Alumni Story: David Rayson, MA Painting, 1997
David Rayson is a London-based artist who was Professor of Painting at the Royal College of Art from 2006 to 2017. His early work concentrated on meticulous paintings of urban and suburban scenes, in particular the Ashmore Park Estate in Wolverhampton where he grew up. Rayson has exhibited in the UK and internationally and his work is included in major collections including Tate, the British Council, Deutsche Bank, Brooklyn Museum and the Contemporary Art Society.
What were you doing before you started studying at the RCA?
I was a primary school teacher in Bristol and had a studio building up a body of work. I also worked for the Arnolfini Gallery running some educational workshops based on their exhibition programme. In hindsight it was a really creative time for me – doing and teaching out of an enthusiasm for ‘finding out’ and ‘making stuff’.
My first degree was in illustration at Maidstone College of Art, which was quite an open course back then, which crossed over into fine art, with students employing painting, model-making, printmaking and photography. As a result, my fascination with storytelling and my love of the graphic aesthetic continues.Can you remember any differences between your expectation of studying at the RCA and the reality?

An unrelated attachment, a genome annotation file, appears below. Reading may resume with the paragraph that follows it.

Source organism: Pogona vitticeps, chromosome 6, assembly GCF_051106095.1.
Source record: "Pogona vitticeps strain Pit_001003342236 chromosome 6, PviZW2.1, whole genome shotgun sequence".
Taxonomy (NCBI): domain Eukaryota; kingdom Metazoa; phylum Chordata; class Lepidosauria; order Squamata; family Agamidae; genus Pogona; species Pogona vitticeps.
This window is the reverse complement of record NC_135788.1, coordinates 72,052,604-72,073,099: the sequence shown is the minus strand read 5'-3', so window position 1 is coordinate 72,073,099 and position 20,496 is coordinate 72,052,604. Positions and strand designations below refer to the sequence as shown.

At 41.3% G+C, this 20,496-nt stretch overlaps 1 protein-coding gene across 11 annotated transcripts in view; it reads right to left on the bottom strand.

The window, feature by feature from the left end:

My time as a student at the RCA was a time of living through extreme opposites, unravelling my habits, putting myself back together, finding my way – getting complacent, playing it safe, realising it – so working to churn things up again, making hideous mistakes, losing my way, feeling desperate, starting from scratch and in short: slowly building up a meaningful practice.
Importantly it was about being surrounded by a peer group going through the same turbulent cycles, it was a day to day reality, as was the nightly unreality of the Art Bar – opening at bang on 5.30pm.
Can you describe what it was like studying at the RCA — what was a typical day like?
Studying Painting at the RCA was self-driven. You were given a space and showed where all the important things were: the workshops, the sinks for washing brushes, the loos, how to access the library, the Art Bar, and the quickest way by public transport to and from Atlantis (the art shop that is, not the subterranean utopia) which was on Brick Lane back then.
The learning and ‘finding out’ came from every aspect of daily life at the College, occasionally timetabled in, but more often by witnessing ways of thinking and making beyond the Painting Programme. Each weekend I would also beat the pavement taking in all the major shows, and searching out through word of mouth the smaller and emerging commercial galleries and project spaces across London.
What was the mixture of students like?
We were self-absorbed Painting students at the RCA – highly charged and totally driven. We were, as indeed with every year group since then is, a mixed group made up of the cool kids, freeloaders, the fantastically talented, copy-cats and the terminally lost.